Nivea Vintage Poster (Sun Lotion?)

I have just finished up on the Fundamentals of Photoshop series by Meg Lewis and decided it was time to recap my skillset in Adobe Illustrator. I graduated in 2011 with a degree in Graphic Design and Illustration, but have worked in admin roles until now. I felt it was time to make a career change and return to my creative side. 

At first I found myself feeling intimidated and frustrated at this class, but as I have been practising the shortcuts, tips and tricks that Brad has been showing in these videos, I have started to feel more comfortable with the basics of Illustrator. 

I looked for vintage posters on Pinterest and found this Nivea advert. 

I knew that this simple yet curvy figure would be great for practice in using the pen tool, which is the main tool in Illustrator that, when I return to use the programme, I find myself cursing over.

However, as Brad went on to detail brushes in the Strokes and Lines section, I was dazzled by the possibilities. I've never had a use for brushes in Illustrator before and so not played with different brushes, angles, the blob brush tool, etc until now. I LOVE THEM. The hair has been my favourite part to reproduce so far. Here is my version -

I'm very pleased with my work and never felt I would be capable of this.



I've now started to add colour to my design. I was struggling a little to begin with as this design uses gradients in a way that is difficult to replicate with just the use of one gradient. I concluded that I would need to add multiple gradients to my work and went on a bit of a Google adventure to find my answer. Along the way, clogs were whirring and I realised I could just duplicate layers and then reduce the opacity of the top layers to create multiple gradient effects on my work. I may also add in some highlights with the brush tool at a later date, or even more gradients, but for now I'm pretty pleased with where this is heading. 

If you have any tips on how to create similar gradients to the ones in the original design here, please let me know.

Some tips that were not included in the class so far, from me, would be to remember to break the form of your artwork down to the very basics, as it will allow you to have more control of your design. After first outlining with the pen tool, when I got to this stage, where I had to fill my design with various gradients, I found it difficult to work on. Therefore I split the form into different sections - for example the arm, leg and body are all different shapes overlapping. I anticipate that I may encounter a problem with the head gradient, which I am going to think carefully on how to solve effectively.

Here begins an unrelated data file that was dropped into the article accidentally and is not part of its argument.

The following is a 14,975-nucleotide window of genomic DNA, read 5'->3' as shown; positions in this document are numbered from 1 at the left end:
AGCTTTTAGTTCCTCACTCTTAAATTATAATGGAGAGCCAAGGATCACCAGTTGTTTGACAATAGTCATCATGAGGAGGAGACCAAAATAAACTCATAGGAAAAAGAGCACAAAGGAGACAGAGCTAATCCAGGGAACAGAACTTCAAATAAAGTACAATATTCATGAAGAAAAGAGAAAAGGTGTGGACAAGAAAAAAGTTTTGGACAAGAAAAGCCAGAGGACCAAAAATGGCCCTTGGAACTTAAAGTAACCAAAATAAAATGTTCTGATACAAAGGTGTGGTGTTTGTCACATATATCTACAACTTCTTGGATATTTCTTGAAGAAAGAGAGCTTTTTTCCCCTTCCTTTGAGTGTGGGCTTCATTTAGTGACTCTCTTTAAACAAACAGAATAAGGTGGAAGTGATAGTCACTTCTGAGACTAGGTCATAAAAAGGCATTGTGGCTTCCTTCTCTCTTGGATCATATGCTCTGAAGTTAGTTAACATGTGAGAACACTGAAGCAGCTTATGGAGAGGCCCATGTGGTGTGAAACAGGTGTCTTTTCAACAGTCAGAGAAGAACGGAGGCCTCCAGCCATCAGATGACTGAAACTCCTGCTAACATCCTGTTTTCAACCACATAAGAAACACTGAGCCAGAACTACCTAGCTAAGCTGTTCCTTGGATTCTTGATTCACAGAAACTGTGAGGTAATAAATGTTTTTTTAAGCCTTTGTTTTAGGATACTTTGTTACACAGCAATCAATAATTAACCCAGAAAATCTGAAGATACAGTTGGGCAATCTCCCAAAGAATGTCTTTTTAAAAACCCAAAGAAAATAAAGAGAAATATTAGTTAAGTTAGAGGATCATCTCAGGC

P.S. Sorry for the line down this screenshot, but this is my current set up for comparison between the original advert and my own version. I like the two to be close together so I can work more accurately.



I've now watched all of the 'Form Stylizing' videos and this is my result so far. I couldn't find an exact match on the typeface, but I think mine is pretty close. It includes the pointed N, V and A, which is what I looked for on 1001 fonts.

I'm quite proud of what I have achieved so far. It's not a perfect match, but it's a good replica. The next step is to add texture to the design.



I found the texture technique that Brad used very confusing, but perhaps that it because I was trying to use one texture on the whole of the image, until I realised you could onl select two objects to make a clipping mask with. 

Above is attempt number one, where after several fails at Brad's technique, I thought blast it and sized the texture layer up to the size of the whole document then reduced the opacity. I like the subtle effect this creates, but I wasn't satisfied. 

When the lightbulb went on and I realised that I had to work on each body part individually, I held an inward groan. Here is my second attempt, using this knowledge. 

Whilst it isn't perfect, it allowed me to explore the technique and admittedly, does look a bit better than the previous technique I was using (and provided me with further control). I could learn to love this technique as I delve deeper into using textures in other projects, but I honestly found it a bit frustrating to get to grips with!

If anyone uses any other techniques for applying texture to their work in illustrator I'd love to hear them. I think I'm pretty much wrapped up on this project and ready to move on, though I may explore create a vector pattern first - having this included in the class made me very happy, I've always wanted to explore making my own patterns!



I decided to give the Advanced Topics, Vector Patterns section a go tonight. However, I have a little problem. I'm not sure if this is just my screen playing up or if the pattern genuinely seems to have a very thin line running through the wrap around shape? 

If anyone can help on this issue I'd be very grateful. I've followed Brad's instructions (300x300 square, set the wraparound circles at X + 300, etc). I'm not sure what I am doing wrong here. I have tried scaling the pattern to different sizes and the problem still seems to occur so I think it IS a problem, not just my screen!


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